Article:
Easy As…Well, You Know

ThanksgivingPie900I have never understood why there is so much fear and anxiety surrounding the preparation of homemade piecrust. When I worked at a food magazine, dealing with piecrust hysteria was always a major part of the holiday issues. Will it be flaky enough? Tender enough? Will it get soggy? If I over-process it for .02 seconds longer than I am supposed to, will it be hopelessly tough and a complete waste of my time?

Everyone just needs to relax. Deep breaths, y’all.

Am I saying this from a place of wise and practiced comfort with the art of pie making? Umm…I’m 24 and I’ve made exactly one piecrust in my life. And guess what? It was fine.

My first pie making experience was last week when Mom and I were testing a recipe for this site, actually. Mom offered to make the crust—she’s Southern, so let’s just say her comfort level with cutting cold fat into flour is high (her biscuits rock!). But I insisted that I needed to do it myself so that I could A. learn, and B. figure out what all the fuss is about.

We got the butter, shortening, and cream cheese really cold. (Her crust uses all three…my, my, hips, you’re looking awfully wide today. But apparently the cream cheese makes it more forgiving.) We got the dry ingredients all measured out, and the ice water prepped. The whole process took approximately 10 minutes and we made enough dough for the pie we made that day, the pies we’ll make for Thanksgiving, and any last minute pie cravings that might sneak up on us during the Christmas season.

Yes, we had a food processor, and she was watching over my shoulder the whole time, but I am here to tell you…there is life on the other side. You, too, can make your own piecrust.

The rest of our pie was a cinch. We cooked down the apples with vanilla, cinnamon, sugar, and a little brandy (yesss!), and we made a quick crumb topping—because I find double crust pies a bit heavy and way less attractive.

So, was my crust sheer, buttery perfection? I don’t even know because the warm apples and crispy crumble topping kept distracting me. But the whole pie was incredible. And I was proud of my crust! It wasn’t tough or soggy and it held up well under the filling.

Give this pie a shot, but if you’re really stressing about the crust part, I’ll tell you a not-so secret. The great and powerful Pam Anderson has officially endorsed the use of Pillsbury refrigerated pie dough.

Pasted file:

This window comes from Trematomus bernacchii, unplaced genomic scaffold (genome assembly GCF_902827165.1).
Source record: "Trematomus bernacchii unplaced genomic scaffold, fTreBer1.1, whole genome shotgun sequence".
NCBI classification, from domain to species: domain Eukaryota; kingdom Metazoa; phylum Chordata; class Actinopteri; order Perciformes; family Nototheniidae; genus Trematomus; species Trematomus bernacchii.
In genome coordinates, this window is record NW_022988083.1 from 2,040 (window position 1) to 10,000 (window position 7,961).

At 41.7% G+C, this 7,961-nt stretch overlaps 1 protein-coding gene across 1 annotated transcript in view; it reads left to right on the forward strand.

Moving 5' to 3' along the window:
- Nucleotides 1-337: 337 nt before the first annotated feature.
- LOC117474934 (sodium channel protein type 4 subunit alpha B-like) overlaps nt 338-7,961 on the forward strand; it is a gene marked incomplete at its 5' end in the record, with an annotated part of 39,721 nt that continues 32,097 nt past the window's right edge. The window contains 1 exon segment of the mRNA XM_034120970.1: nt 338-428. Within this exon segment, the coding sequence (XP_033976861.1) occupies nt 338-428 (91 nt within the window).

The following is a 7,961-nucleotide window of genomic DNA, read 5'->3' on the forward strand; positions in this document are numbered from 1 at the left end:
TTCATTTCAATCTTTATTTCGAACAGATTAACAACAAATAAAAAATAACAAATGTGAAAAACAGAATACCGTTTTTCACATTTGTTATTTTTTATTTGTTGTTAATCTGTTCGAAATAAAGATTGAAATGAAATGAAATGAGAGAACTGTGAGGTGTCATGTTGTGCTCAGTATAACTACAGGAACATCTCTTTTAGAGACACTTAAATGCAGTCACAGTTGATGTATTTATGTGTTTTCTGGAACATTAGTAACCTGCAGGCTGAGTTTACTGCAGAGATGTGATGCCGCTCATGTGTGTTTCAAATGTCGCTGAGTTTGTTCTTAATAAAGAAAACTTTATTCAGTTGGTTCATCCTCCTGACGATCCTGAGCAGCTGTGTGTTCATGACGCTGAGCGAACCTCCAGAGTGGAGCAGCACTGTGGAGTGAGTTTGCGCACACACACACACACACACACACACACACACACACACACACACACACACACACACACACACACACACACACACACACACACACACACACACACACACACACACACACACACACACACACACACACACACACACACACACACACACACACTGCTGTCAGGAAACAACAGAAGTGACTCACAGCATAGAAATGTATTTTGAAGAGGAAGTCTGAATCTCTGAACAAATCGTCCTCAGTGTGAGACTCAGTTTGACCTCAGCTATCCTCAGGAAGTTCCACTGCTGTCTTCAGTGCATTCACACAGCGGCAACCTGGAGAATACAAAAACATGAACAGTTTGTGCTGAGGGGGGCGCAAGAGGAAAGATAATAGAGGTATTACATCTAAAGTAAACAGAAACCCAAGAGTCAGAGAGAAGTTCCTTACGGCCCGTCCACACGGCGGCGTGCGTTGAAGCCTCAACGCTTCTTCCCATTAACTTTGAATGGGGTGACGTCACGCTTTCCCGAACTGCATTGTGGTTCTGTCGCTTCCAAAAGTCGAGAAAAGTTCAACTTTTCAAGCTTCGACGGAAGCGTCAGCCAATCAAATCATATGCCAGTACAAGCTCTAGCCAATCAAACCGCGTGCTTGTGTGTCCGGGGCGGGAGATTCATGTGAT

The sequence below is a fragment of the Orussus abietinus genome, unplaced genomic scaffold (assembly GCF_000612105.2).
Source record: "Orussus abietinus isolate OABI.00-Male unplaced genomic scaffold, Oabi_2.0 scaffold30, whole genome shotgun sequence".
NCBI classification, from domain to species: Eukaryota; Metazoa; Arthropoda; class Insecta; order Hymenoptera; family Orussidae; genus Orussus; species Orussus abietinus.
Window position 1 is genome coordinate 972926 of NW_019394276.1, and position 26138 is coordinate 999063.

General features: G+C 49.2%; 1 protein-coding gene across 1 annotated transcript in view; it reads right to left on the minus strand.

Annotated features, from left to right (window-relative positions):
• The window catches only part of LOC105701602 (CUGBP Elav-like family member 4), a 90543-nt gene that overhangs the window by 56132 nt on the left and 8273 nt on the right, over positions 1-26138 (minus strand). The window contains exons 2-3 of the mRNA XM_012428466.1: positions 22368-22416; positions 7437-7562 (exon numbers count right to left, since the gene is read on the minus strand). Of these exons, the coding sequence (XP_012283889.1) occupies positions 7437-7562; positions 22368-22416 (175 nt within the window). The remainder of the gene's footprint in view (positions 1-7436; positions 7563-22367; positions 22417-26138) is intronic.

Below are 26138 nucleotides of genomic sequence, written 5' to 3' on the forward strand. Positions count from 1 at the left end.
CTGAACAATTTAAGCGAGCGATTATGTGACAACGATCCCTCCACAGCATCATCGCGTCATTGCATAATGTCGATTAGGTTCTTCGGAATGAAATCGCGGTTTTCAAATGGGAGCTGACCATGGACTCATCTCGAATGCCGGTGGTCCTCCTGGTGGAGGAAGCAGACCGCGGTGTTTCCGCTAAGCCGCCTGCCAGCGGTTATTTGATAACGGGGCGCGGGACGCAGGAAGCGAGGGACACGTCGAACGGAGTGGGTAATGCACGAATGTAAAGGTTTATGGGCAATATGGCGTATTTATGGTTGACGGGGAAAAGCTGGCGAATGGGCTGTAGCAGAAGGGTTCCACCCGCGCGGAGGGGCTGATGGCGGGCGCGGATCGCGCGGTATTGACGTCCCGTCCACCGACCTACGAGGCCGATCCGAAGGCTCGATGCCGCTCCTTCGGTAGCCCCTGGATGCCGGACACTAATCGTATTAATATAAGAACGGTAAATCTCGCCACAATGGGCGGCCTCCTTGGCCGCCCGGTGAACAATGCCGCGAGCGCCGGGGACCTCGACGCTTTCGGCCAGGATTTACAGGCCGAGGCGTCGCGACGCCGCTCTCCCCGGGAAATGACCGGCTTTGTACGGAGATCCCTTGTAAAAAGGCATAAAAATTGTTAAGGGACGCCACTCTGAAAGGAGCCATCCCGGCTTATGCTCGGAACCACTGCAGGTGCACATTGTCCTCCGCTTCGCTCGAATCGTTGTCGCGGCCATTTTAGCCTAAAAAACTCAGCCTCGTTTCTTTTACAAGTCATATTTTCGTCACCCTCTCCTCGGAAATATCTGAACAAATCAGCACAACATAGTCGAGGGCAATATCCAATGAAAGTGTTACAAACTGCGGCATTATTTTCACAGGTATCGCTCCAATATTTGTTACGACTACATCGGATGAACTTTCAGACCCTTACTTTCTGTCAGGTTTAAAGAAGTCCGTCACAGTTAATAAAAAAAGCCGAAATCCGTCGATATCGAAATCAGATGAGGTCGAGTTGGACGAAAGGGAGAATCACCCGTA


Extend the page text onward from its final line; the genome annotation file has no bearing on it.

Cooking for the holidays should be fun. So, if the thought of making your own crust is giving you ulcers, skip it! But if you feel even vaguely drawn to the idea of doing it—go for it! Who cares if you screw up? Theoretically, everyone sitting around the table loves you…except maybe your mother-in-law. So, just pile more ice cream on top. Trust me, no one will care.

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  1. Pam says

    It’s always been fun to cook with you, Sharon, but baking this apple pie together was an especially satisfying project. When you were a kid, you were more interested in eating apple slices, bits of dough, and of course the finished pie. As an adult you were actually intrigued by the process. Why shortening, butter, and cream cheese in the dough; why the apples needed to be cooked first; why I had chosen those flavorings.
    And as much as I thought I knew about apple pie, I learned something new too. I thought that as long as we baked the pie on the bottom oven rack on quarry tiles, the crust would brown. In fact a perfect apple crumb pie needs a pre-baked pie shell.

  2. says

    Sharon, I feel like you wrote this entry just for me. I have such pie crust anxiety! And I do use Pillsbury, but dammit, I want to conquer the real thing. Twice I’ve tried – once using Pioneer Woman’s recipe, and another time using my Nan’s. And get this – Nan cooking with me, and the damn thing failed. She said, and I quote “That’s the first time this has happened to me in all my 75 years!”. Awesome. I kill pie crust with sheer will.

    So maybe I’ll try this one. And maybe I’ll just cry in the corner out of jealousy that it’s come so easily to you. 😉

  3. uncle tony says

    a lot of commentary of late has focused on the use of vodka along with reduced amounts of ice water — glutens do not develop with vodka and it evaperates at lower temp — a thought!

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